Update, Thursday 1/30: Today, I received a followup e-mail from Audiolife CEO and co-founder Brandon Hance. Audiolife has changed its cut on digital album downloads from $3.50 to $3.00, and on digital singles from $0.35 to $0.30. The company has also posted a detailed price list, including prices for different configurations of t-shirts. I've modified the original post accordingly.I stumbled across a new service on Wednesday that, at first glance, seems to trump CD Baby for selling CDs online.
Update 10:30 a.m. PST: Added new information, including comments from Rep. Henry Waxman (D-Calif.) and Sen. George Voinovich (R-Ohio).
President Obama on Monday signed an executive order directing the Environmental Protection Agency to immediately review its denial of California's request to set auto emissions standards stricter than the national standards, saying, "the days of Washington dragging its heels are over."
Obama commended California for trying to forge tougher fuel efficiency standards and said, "Instead of standing as a partner, Washington stood in their way."
The president also said new fuel efficiency standards should … Read more
Social news site Reddit, which was acquired by Conde Nast's Wired Digital division two years ago, has announced the start of a new strategy to distribute its technology around the Web. It's partnered with the U.K.'s Independent newspaper to install Reddit technology on its Web site and encourage readers to vote up and down on the news.
While a prominent button for the Independent's internal voting system will appear on each of the publication's online news stories (these will show up in a few weeks), it will also accept links submitted from around the … Read more
Hey, indie bands. Does MySpace Music's big focus on the major labels make you sad? iLike wants to hear from you--literally.
The "social music" company, best-known for its add-on apps for Facebook and iTunes, has partnered with music distribution start-up TuneCore so that unsigned artists can market their music through iLike and get royalties when it's streamed there.
TuneCore already lets independent artists sell their music through iTunes, Amazon MP3, and Rhapsody, which has a deal with iLike (and MTV and Yahoo).
It's not surprising that a company such as iLike would choose to make … Read more
No, this isn't that Aaron Sorkin thing.
The movie, called One Track Mind, is a surf-theme movie created by Woodshed Films, the production company behind a number of outdoors-focused productions, including several created by crunchy singer-songwriter Jack Johnson. It'll be available on Facebook Thursday and Friday, and a live-chat session with director Chris Malloy will take place on Thursday evening.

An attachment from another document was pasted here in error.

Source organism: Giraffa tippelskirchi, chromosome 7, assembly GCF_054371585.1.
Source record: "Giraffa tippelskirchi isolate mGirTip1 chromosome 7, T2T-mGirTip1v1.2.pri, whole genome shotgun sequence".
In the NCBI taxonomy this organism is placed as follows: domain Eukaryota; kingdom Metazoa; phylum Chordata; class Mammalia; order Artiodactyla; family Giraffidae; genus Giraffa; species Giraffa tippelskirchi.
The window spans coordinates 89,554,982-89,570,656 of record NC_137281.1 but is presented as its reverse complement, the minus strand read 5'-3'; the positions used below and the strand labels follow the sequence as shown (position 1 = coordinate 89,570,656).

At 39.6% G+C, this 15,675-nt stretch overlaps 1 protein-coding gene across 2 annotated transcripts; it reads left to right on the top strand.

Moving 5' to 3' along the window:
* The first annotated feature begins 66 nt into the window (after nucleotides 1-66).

The film and video chat session will be broadcast … Read more
IODA, the indie-music distributor, has gone through a round of layoffs, the company confirmed Wednesday.
The "reduction in workforce" took place a couple of weeks ago and affected mostly the technology and administrative units, according to Heather Staples, a spokeswoman for the company. A source affiliated with San Francisco-based IODA, which stands for Independent Online Distribution Alliance, said the company trimmed staffing by 15 percent. Staples declined to disclose how many employees were let go, but she said it was less than 15. She did say the company now has 75 employees.
"There was some belt tightening … Read more
When the history of the early 21st century is written, I'm afraid Radiohead will be included for pioneering a new business model rather than their groundbreaking music. Last year's digital-first release of In Rainbows allowed users to pay whatever they wanted for the download. Now there's an entire Web site devoted to pay-what-you-like: Aralie.com. It's a no-risk way for listeners to discover new music from independent bands.
It's also a no risk-way for independent musicians to get some exposure: it costs nothing to upload a song, there's no contract involved so you can … Read more
Back in January, social music service Last.fm announced that it would be launching something called the Artist Royalty Program that allows unsigned artists to reap royalties each time one of their songs is played through the site's ad-supported streaming music feature or Web radio. (They just have to upload their music first.)
On Wednesday, the service announced that the Artist Royalty Program had gone live and that more than 450,000 tracks have been uploaded in conjunction with it.
"We're leveling the playing field by offering them the same opportunities as established bands to make money … Read more
Au revoir, les enfants de Microsoft. C'est bien l'heure de Linux ici en France!
This was the French police's message to Microsoft today, putting the icing on the open source cake it started baking back in 2005 with a move of 70,000 Windows XP desktops to Ubuntu Linux.
The process and the motives are clear:
"We will introduce Linux every time we have to replace a desktop computer," [Colonel Nicolas Geraud, deputy director of the gendarmerie's IT department] said, "so this year we expect to change 5,000-8,000 to Ubuntu and then 12,000-15,000 over the next four years so that every desktop uses the Linux operating system by 2013-2014."… Read more
Last year about this time, several independent Mac software developers teamed up to put together a bundle of nine award-winning Mac apps for the vastly reduced price of $49--with 25 percent of the purchase price donated to the charity of your choice (chosen from a list). The whole thing took place at a very well-designed site called MacHeist.com and more than 16,000 users snapped up the limited time offer--it was really a great deal! The fun part about the offer was that the developers of MacHeist made it into a kind of scavenger hunt by letting users search … Read more